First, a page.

The military exercises under Putin's authority were in support of the separatist parties in the breakaway regions in Georgia. Influencing both the Georgian administration and Russian foreign policy these groups in Abkhazia and South Ossetia are individuals organized together by ethnic ties and general interests of sovereignty. Fighting against Georgian forces since the early 90s, these ethnic groups complicate Georgian relations with their neighbor Russia. Russia, who maintains "peacekeeping" forces in the volatile regions in Georgia, threatens Georgia authority in the land. Occupying the territory and passing out citizenships to the population in the area, the Russian government towards the end of the 90s began to foster anti-Georgian sentiment amongst the countries own people.[2] The violent ethnic groups, now legalized Russian citizens, coming into the 2000s, sought increased support from the Russian government. Separatists backed by Russian military forces through 2006 into the conflict in 2008 attacked Georgian authority in the regions. As the conflicts between the ethnic groups and the Georgian government escalated, the line between separatist forces and Russian military disappeared and the groups seeking sovereignty were pushed aside by northern forces from Russia. The organized individuals seeking ethnic freedom and political autonomy that started the conflicts with Georgia and introduced Russia into the equation were soon overshadowed in August of 2008 when an overwhelming Russian military presence broke the Georgian border and invaded the country.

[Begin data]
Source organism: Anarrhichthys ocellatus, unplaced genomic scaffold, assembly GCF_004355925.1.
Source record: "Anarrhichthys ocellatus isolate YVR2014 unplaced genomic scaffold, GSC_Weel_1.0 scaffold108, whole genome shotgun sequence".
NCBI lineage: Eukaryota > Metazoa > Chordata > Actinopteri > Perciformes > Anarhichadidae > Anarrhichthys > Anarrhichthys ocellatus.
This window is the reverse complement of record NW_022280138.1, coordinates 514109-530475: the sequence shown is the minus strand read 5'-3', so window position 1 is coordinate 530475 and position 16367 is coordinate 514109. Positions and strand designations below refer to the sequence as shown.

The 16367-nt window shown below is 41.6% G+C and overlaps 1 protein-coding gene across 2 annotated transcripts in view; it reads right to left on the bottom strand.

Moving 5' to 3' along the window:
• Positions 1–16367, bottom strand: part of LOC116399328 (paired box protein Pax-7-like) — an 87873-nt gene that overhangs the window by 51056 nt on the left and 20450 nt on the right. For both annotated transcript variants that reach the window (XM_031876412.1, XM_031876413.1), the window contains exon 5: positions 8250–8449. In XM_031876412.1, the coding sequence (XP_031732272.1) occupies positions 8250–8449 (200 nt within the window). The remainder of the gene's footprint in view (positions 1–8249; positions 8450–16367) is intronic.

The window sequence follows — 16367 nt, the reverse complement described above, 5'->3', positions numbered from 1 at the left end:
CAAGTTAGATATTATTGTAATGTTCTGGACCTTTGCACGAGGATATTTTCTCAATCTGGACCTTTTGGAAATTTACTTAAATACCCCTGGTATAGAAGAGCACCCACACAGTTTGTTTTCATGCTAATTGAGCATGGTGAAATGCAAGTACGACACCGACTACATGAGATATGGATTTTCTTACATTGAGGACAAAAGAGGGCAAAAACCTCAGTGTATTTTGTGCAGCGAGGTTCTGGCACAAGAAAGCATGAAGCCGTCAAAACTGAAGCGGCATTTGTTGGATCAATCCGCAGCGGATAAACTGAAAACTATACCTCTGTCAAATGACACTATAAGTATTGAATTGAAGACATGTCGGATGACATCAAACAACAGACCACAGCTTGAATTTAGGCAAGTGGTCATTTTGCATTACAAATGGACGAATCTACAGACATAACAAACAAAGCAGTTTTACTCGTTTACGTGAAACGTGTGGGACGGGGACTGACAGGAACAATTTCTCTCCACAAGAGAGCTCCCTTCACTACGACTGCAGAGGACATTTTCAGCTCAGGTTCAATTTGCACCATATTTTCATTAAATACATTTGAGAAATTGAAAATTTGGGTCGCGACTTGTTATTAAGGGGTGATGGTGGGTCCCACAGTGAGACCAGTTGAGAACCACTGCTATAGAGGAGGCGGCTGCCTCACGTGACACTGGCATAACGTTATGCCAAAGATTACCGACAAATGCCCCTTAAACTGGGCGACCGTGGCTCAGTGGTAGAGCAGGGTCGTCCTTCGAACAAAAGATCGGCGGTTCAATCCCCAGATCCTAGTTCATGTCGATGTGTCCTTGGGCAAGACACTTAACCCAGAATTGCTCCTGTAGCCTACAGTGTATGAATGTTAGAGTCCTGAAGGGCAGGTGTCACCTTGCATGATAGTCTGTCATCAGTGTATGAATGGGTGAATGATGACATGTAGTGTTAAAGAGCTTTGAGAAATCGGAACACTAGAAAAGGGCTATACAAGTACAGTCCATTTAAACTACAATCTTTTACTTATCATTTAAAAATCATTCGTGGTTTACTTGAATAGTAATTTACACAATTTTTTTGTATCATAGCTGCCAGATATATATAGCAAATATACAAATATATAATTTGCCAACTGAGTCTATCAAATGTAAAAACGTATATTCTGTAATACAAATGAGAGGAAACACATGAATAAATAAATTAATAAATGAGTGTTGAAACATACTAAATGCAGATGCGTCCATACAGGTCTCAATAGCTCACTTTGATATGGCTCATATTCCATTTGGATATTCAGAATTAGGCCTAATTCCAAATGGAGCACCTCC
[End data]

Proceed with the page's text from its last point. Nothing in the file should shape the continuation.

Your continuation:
[...]


[1] "Timeline of Georgian-Russian Relations."IISS.org. The International Institute for Strategic Studies, 2010. Web. <http://www.iiss.org/programmes/russia-and-eurasia/about/georgian-russian-dialogue/timeline-of-georgian-russian-relations/>. Pg. 13.

[2] Nichol, Jim. "Russia-Georgia Conflict in South Ossetia: Context and Implications for U.S. Interests."CRS Report for Congress (2008). Print. Pg. 2.

Details

Pages
6
Year
2010
ISBN (eBook)
9783640948154
File size
446 KB
Language
English
Catalog Number
v174409
Institution / College
University of Santa Fe
Grade
90
Tags
georgia georgian kartli sakartvelo russia russian conflict war saakashvili president putin prime minister death

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Title: Analysis of the Georgian-Russian Conflict in 2008